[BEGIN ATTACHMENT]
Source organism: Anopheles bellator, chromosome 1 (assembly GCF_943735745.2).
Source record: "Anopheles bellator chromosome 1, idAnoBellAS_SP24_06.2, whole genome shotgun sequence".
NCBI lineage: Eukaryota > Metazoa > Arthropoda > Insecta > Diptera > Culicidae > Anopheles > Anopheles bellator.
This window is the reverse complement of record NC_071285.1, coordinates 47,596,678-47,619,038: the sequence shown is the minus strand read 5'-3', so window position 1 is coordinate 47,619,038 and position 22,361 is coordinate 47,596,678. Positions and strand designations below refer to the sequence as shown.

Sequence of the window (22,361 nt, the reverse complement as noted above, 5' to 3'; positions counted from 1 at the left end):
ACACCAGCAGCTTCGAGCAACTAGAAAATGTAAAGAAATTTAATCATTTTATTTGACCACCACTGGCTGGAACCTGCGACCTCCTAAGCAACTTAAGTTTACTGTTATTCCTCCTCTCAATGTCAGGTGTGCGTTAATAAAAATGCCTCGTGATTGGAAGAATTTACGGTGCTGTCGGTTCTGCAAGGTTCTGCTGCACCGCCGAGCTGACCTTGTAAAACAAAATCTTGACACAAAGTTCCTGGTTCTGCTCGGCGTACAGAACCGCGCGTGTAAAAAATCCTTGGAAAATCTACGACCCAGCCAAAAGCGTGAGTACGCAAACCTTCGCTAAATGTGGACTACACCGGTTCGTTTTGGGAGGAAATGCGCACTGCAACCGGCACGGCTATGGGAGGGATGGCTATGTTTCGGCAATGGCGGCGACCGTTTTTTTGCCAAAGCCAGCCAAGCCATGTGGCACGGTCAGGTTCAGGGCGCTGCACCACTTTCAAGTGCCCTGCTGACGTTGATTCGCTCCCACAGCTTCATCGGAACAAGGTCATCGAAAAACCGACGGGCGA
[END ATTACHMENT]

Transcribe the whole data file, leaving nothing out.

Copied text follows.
Source organism: Anopheles bellator, chromosome 1 (assembly GCF_943735745.2).
Source record: "Anopheles bellator chromosome 1, idAnoBellAS_SP24_06.2, whole genome shotgun sequence".
NCBI lineage: Eukaryota > Metazoa > Arthropoda > Insecta > Diptera > Culicidae > Anopheles > Anopheles bellator.
This window is the reverse complement of record NC_071285.1, coordinates 47,596,678-47,619,038: the sequence shown is the minus strand read 5'-3', so window position 1 is coordinate 47,619,038 and position 22,361 is coordinate 47,596,678. Positions and strand designations below refer to the sequence as shown.

Sequence of the window (22,361 nt, the reverse complement as noted above, 5' to 3'; positions counted from 1 at the left end):
ACACCAGCAGCTTCGAGCAACTAGAAAATGTAAAGAAATTTAATCATTTTATTTGACCACCACTGGCTGGAACCTGCGACCTCCTAAGCAACTTAAGTTTACTGTTATTCCTCCTCTCAATGTCAGGTGTGCGTTAATAAAAATGCCTCGTGATTGGAAGAATTTACGGTGCTGTCGGTTCTGCAAGGTTCTGCTGCACCGCCGAGCTGACCTTGTAAAACAAAATCTTGACACAAAGTTCCTGGTTCTGCTCGGCGTACAGAACCGCGCGTGTAAAAAATCCTTGGAAAATCTACGACCCAGCCAAAAGCGTGAGTACGCAAACCTTCGCTAAATGTGGACTACACCGGTTCGTTTTGGGAGGAAATGCGCACTGCAACCGGCACGGCTATGGGAGGGATGGCTATGTTTCGGCAATGGCGGCGACCGTTTTTTTGCCAAAGCCAGCCAAGCCATGTGGCACGGTCAGGTTCAGGGCGCTGCACCACTTTCAAGTGCCCTGCTGACGTTGATTCGCTCCCACAGCTTCATCGGAACAAGGTCATCGAAAAACCGACGGGCGA